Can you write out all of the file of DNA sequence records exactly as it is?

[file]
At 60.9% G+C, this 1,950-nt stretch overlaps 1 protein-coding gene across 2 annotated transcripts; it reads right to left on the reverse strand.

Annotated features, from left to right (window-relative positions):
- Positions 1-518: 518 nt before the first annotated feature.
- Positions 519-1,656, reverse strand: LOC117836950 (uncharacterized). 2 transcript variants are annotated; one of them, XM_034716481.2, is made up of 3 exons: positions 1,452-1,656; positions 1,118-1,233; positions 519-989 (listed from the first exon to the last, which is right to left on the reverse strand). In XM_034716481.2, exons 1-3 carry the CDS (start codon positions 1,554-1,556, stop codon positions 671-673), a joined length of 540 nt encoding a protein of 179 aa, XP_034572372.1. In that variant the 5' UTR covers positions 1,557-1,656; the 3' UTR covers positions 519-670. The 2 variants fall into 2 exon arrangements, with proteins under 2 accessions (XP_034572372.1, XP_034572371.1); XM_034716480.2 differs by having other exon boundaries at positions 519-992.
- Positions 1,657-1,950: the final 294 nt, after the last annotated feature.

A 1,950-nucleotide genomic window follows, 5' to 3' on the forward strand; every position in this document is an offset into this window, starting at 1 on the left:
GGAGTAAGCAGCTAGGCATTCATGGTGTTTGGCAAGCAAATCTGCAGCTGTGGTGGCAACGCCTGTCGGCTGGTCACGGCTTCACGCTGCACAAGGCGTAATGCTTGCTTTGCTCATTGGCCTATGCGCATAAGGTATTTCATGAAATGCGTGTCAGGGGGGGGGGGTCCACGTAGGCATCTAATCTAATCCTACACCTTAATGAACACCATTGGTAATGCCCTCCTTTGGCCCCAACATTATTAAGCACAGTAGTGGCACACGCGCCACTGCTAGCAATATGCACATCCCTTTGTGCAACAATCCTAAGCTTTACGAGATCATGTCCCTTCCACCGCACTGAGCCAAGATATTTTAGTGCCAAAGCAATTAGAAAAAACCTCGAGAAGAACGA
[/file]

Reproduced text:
At 60.9% G+C, this 1,950-nt stretch overlaps 1 protein-coding gene across 2 annotated transcripts; it reads right to left on the reverse strand.

Annotated features, from left to right (window-relative positions):
- Positions 1-518: 518 nt before the first annotated feature.
- Positions 519-1,656, reverse strand: LOC117836950 (uncharacterized). 2 transcript variants are annotated; one of them, XM_034716481.2, is made up of 3 exons: positions 1,452-1,656; positions 1,118-1,233; positions 519-989 (listed from the first exon to the last, which is right to left on the reverse strand). In XM_034716481.2, exons 1-3 carry the CDS (start codon positions 1,554-1,556, stop codon positions 671-673), a joined length of 540 nt encoding a protein of 179 aa, XP_034572372.1. In that variant the 5' UTR covers positions 1,557-1,656; the 3' UTR covers positions 519-670. The 2 variants fall into 2 exon arrangements, with proteins under 2 accessions (XP_034572372.1, XP_034572371.1); XM_034716480.2 differs by having other exon boundaries at positions 519-992.
- Positions 1,657-1,950: the final 294 nt, after the last annotated feature.

A 1,950-nucleotide genomic window follows, 5' to 3' on the forward strand; every position in this document is an offset into this window, starting at 1 on the left:
GGAGTAAGCAGCTAGGCATTCATGGTGTTTGGCAAGCAAATCTGCAGCTGTGGTGGCAACGCCTGTCGGCTGGTCACGGCTTCACGCTGCACAAGGCGTAATGCTTGCTTTGCTCATTGGCCTATGCGCATAAGGTATTTCATGAAATGCGTGTCAGGGGGGGGGGGTCCACGTAGGCATCTAATCTAATCCTACACCTTAATGAACACCATTGGTAATGCCCTCCTTTGGCCCCAACATTATTAAGCACAGTAGTGGCACACGCGCCACTGCTAGCAATATGCACATCCCTTTGTGCAACAATCCTAAGCTTTACGAGATCATGTCCCTTCCACCGCACTGAGCCAAGATATTTTAGTGCCAAAGCAATTAGAAAAAACCTCGAGAAGAACGA